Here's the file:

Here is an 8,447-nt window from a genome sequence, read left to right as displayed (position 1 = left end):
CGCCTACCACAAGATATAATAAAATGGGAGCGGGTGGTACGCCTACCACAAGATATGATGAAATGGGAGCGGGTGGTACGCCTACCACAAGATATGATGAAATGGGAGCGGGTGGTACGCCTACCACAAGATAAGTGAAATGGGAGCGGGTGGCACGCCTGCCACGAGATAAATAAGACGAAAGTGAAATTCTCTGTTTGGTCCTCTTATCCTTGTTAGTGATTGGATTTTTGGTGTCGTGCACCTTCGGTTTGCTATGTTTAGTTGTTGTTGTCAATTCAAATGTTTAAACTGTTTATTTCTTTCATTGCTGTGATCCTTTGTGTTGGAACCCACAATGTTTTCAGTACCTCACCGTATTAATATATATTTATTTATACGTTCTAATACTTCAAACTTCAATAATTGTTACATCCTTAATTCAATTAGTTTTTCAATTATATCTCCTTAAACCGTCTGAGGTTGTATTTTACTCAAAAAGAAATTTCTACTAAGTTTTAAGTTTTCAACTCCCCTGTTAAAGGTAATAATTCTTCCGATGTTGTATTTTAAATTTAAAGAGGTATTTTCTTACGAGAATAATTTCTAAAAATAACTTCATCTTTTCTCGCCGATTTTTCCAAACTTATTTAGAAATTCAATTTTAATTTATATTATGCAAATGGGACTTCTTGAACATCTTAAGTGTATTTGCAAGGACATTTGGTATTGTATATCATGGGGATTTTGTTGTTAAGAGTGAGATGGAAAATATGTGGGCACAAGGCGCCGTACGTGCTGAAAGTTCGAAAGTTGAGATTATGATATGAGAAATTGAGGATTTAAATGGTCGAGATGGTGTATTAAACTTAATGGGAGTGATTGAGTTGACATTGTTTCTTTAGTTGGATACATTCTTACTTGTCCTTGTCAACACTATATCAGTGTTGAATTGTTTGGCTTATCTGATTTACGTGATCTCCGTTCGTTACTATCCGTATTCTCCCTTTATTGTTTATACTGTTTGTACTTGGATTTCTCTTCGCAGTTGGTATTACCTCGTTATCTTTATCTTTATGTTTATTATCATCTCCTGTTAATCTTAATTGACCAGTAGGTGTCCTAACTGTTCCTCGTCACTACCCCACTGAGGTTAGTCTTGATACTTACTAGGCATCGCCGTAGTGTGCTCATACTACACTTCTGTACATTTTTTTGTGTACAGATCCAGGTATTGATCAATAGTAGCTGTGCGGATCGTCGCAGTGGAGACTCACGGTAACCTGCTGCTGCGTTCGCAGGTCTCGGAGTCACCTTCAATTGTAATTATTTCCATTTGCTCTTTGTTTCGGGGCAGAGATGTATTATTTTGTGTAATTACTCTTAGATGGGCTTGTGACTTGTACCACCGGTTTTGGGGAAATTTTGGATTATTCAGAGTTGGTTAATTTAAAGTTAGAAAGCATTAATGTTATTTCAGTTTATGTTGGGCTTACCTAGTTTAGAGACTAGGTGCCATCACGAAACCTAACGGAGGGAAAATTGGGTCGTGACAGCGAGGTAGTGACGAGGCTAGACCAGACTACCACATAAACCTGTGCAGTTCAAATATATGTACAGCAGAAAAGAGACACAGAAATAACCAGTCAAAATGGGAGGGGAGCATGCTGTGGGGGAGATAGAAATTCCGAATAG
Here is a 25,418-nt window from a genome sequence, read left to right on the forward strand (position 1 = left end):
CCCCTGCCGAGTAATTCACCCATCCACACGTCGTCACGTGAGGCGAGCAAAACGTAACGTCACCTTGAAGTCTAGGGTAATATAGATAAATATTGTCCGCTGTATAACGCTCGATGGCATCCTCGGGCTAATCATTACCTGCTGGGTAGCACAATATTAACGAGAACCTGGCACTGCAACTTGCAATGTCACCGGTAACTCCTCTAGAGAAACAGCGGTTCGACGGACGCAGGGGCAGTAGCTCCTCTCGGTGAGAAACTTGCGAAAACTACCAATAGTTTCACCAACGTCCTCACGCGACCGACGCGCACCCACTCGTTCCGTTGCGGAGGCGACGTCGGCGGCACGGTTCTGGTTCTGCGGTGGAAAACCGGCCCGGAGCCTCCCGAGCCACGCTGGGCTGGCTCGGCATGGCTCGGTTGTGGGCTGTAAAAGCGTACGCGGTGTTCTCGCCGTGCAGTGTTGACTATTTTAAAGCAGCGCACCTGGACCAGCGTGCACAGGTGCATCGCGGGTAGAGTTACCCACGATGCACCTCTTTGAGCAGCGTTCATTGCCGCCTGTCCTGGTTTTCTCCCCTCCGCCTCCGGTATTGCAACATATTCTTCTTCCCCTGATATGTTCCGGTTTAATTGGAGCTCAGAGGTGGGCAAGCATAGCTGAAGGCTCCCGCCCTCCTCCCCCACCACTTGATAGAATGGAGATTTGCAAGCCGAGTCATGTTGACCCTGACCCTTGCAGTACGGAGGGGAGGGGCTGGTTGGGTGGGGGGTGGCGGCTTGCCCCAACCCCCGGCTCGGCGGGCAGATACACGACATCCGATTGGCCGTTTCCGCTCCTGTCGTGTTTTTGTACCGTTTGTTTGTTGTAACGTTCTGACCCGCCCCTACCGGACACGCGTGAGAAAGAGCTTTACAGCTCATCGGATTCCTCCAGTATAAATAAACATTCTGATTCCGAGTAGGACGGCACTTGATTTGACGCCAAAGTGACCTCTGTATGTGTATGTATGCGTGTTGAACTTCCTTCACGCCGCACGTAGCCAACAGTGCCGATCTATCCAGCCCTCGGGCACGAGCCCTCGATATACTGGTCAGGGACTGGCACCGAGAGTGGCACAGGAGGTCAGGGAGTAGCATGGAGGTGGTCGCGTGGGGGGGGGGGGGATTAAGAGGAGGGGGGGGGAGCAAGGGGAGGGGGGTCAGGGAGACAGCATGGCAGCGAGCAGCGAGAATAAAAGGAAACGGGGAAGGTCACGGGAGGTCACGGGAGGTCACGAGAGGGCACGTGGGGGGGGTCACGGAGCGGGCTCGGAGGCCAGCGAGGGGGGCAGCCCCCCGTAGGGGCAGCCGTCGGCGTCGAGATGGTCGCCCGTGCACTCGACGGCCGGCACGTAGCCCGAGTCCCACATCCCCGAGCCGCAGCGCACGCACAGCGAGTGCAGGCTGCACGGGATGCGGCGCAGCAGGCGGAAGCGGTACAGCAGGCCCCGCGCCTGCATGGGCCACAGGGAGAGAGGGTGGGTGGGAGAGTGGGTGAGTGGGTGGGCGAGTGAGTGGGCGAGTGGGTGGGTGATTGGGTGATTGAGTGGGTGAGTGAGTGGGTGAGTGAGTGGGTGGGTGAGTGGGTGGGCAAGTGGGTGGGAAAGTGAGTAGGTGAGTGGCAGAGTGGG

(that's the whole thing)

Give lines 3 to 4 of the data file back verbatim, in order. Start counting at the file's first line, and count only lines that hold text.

Here is a 25,418-nt window from a genome sequence, read left to right on the forward strand (position 1 = left end):
CCCCTGCCGAGTAATTCACCCATCCACACGTCGTCACGTGAGGCGAGCAAAACGTAACGTCACCTTGAAGTCTAGGGTAATATAGATAAATATTGTCCGCTGTATAACGCTCGATGGCATCCTCGGGCTAATCATTACCTGCTGGGTAGCACAATATTAACGAGAACCTGGCACTGCAACTTGCAATGTCACCGGTAACTCCTCTAGAGAAACAGCGGTTCGACGGACGCAGGGGCAGTAGCTCCTCTCGGTGAGAAACTTGCGAAAACTACCAATAGTTTCACCAACGTCCTCACGCGACCGACGCGCACCCACTCGTTCCGTTGCGGAGGCGACGTCGGCGGCACGGTTCTGGTTCTGCGGTGGAAAACCGGCCCGGAGCCTCCCGAGCCACGCTGGGCTGGCTCGGCATGGCTCGGTTGTGGGCTGTAAAAGCGTACGCGGTGTTCTCGCCGTGCAGTGTTGACTATTTTAAAGCAGCGCACCTGGACCAGCGTGCACAGGTGCATCGCGGGTAGAGTTACCCACGATGCACCTCTTTGAGCAGCGTTCATTGCCGCCTGTCCTGGTTTTCTCCCCTCCGCCTCCGGTATTGCAACATATTCTTCTTCCCCTGATATGTTCCGGTTTAATTGGAGCTCAGAGGTGGGCAAGCATAGCTGAAGGCTCCCGCCCTCCTCCCCCACCACTTGATAGAATGGAGATTTGCAAGCCGAGTCATGTTGACCCTGACCCTTGCAGTACGGAGGGGAGGGGCTGGTTGGGTGGGGGGTGGCGGCTTGCCCCAACCCCCGGCTCGGCGGGCAGATACACGACATCCGATTGGCCGTTTCCGCTCCTGTCGTGTTTTTGTACCGTTTGTTTGTTGTAACGTTCTGACCCGCCCCTACCGGACACGCGTGAGAAAGAGCTTTACAGCTCATCGGATTCCTCCAGTATAAATAAACATTCTGATTCCGAGTAGGACGGCACTTGATTTGACGCCAAAGTGACCTCTGTATGTGTATGTATGCGTGTTGAACTTCCTTCACGCCGCACGTAGCCAACAGTGCCGATCTATCCAGCCCTCGGGCACGAGCCCTCGATATACTGGTCAGGGACTGGCACCGAGAGTGGCACAGGAGGTCAGGGAGTAGCATGGAGGTGGTCGCGTGGGGGGGGGGGGGATTAAGAGGAGGGGGGGGGAGCAAGGGGAGGGGGGTCAGGGAGACAGCATGGCAGCGAGCAGCGAGAATAAAAGGAAACGGGGAAGGTCACGGGAGGTCACGGGAGGTCACGAGAGGGCACGTGGGGGGGGTCACGGAGCGGGCTCGGAGGCCAGCGAGGGGGGCAGCCCCCCGTAGGGGCAGCCGTCGGCGTCGAGATGGTCGCCCGTGCACTCGACGGCCGGCACGTAGCCCGAGTCCCACATCCCCGAGCCGCAGCGCACGCACAGCGAGTGCAGGCTGCACGGGATGCGGCGCAGCAGGCGGAAGCGGTACAGCAGGCCCCGCGCCTGCATGGGCCACAGGGAGAGAGGGTGGGTGGGAGAGTGGGTGAGTGGGTGGGCGAGTGAGTGGGCGAGTGGGTGGGTGATTGGGTGATTGAGTGGGTGAGTGAGTGGGTGAGTGAGTGGGTGGGTGAGTGGGTGGGCAAGTGGGTGGGAAAGTGAGTAGGTGAGTGGCAGAGTGGG